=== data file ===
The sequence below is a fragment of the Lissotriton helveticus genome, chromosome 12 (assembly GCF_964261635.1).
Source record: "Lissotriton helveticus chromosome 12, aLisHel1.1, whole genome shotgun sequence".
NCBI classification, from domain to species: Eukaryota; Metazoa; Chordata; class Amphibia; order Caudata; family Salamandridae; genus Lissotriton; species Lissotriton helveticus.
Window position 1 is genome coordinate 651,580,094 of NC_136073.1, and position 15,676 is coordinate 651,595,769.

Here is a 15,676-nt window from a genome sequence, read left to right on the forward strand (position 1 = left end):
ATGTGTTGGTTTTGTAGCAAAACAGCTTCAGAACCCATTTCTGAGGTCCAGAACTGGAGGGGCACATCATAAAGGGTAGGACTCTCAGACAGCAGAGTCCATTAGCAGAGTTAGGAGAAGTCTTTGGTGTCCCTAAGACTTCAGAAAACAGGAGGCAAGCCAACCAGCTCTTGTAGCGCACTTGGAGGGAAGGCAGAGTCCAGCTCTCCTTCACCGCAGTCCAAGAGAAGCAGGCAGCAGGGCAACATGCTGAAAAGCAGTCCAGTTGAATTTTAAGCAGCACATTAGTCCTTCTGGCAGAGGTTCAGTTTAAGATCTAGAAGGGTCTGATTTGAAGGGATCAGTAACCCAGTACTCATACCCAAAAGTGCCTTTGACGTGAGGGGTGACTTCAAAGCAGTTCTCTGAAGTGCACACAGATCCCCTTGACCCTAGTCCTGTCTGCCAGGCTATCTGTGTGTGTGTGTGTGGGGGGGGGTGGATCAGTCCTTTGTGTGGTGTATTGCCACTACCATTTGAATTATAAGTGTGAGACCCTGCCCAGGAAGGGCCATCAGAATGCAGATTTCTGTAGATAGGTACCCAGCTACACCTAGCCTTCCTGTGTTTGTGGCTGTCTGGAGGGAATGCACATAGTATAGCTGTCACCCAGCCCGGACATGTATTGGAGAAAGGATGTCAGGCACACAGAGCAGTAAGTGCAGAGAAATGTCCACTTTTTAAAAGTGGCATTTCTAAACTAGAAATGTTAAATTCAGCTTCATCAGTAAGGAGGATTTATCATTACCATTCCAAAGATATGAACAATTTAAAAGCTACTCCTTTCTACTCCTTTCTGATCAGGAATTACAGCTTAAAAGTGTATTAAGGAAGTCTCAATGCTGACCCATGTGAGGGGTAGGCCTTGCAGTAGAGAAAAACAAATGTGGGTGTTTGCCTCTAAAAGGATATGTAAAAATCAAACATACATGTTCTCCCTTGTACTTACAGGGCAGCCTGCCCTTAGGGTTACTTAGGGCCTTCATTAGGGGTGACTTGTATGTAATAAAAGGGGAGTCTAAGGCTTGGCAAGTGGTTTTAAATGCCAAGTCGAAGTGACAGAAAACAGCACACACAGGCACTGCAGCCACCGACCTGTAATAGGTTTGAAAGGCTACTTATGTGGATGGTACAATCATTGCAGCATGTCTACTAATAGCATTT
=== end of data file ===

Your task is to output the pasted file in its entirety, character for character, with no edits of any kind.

The sequence below is a fragment of the Lissotriton helveticus genome, chromosome 12 (assembly GCF_964261635.1).
Source record: "Lissotriton helveticus chromosome 12, aLisHel1.1, whole genome shotgun sequence".
NCBI classification, from domain to species: Eukaryota; Metazoa; Chordata; class Amphibia; order Caudata; family Salamandridae; genus Lissotriton; species Lissotriton helveticus.
Window position 1 is genome coordinate 651,580,094 of NC_136073.1, and position 15,676 is coordinate 651,595,769.

Here is a 15,676-nt window from a genome sequence, read left to right on the forward strand (position 1 = left end):
ATGTGTTGGTTTTGTAGCAAAACAGCTTCAGAACCCATTTCTGAGGTCCAGAACTGGAGGGGCACATCATAAAGGGTAGGACTCTCAGACAGCAGAGTCCATTAGCAGAGTTAGGAGAAGTCTTTGGTGTCCCTAAGACTTCAGAAAACAGGAGGCAAGCCAACCAGCTCTTGTAGCGCACTTGGAGGGAAGGCAGAGTCCAGCTCTCCTTCACCGCAGTCCAAGAGAAGCAGGCAGCAGGGCAACATGCTGAAAAGCAGTCCAGTTGAATTTTAAGCAGCACATTAGTCCTTCTGGCAGAGGTTCAGTTTAAGATCTAGAAGGGTCTGATTTGAAGGGATCAGTAACCCAGTACTCATACCCAAAAGTGCCTTTGACGTGAGGGGTGACTTCAAAGCAGTTCTCTGAAGTGCACACAGATCCCCTTGACCCTAGTCCTGTCTGCCAGGCTATCTGTGTGTGTGTGTGTGGGGGGGGGTGGATCAGTCCTTTGTGTGGTGTATTGCCACTACCATTTGAATTATAAGTGTGAGACCCTGCCCAGGAAGGGCCATCAGAATGCAGATTTCTGTAGATAGGTACCCAGCTACACCTAGCCTTCCTGTGTTTGTGGCTGTCTGGAGGGAATGCACATAGTATAGCTGTCACCCAGCCCGGACATGTATTGGAGAAAGGATGTCAGGCACACAGAGCAGTAAGTGCAGAGAAATGTCCACTTTTTAAAAGTGGCATTTCTAAACTAGAAATGTTAAATTCAGCTTCATCAGTAAGGAGGATTTATCATTACCATTCCAAAGATATGAACAATTTAAAAGCTACTCCTTTCTACTCCTTTCTGATCAGGAATTACAGCTTAAAAGTGTATTAAGGAAGTCTCAATGCTGACCCATGTGAGGGGTAGGCCTTGCAGTAGAGAAAAACAAATGTGGGTGTTTGCCTCTAAAAGGATATGTAAAAATCAAACATACATGTTCTCCCTTGTACTTACAGGGCAGCCTGCCCTTAGGGTTACTTAGGGCCTTCATTAGGGGTGACTTGTATGTAATAAAAGGGGAGTCTAAGGCTTGGCAAGTGGTTTTAAATGCCAAGTCGAAGTGACAGAAAACAGCACACACAGGCACTGCAGCCACCGACCTGTAATAGGTTTGAAAGGCTACTTATGTGGATGGTACAATCATTGCAGCATGTCTACTAATAGCATTT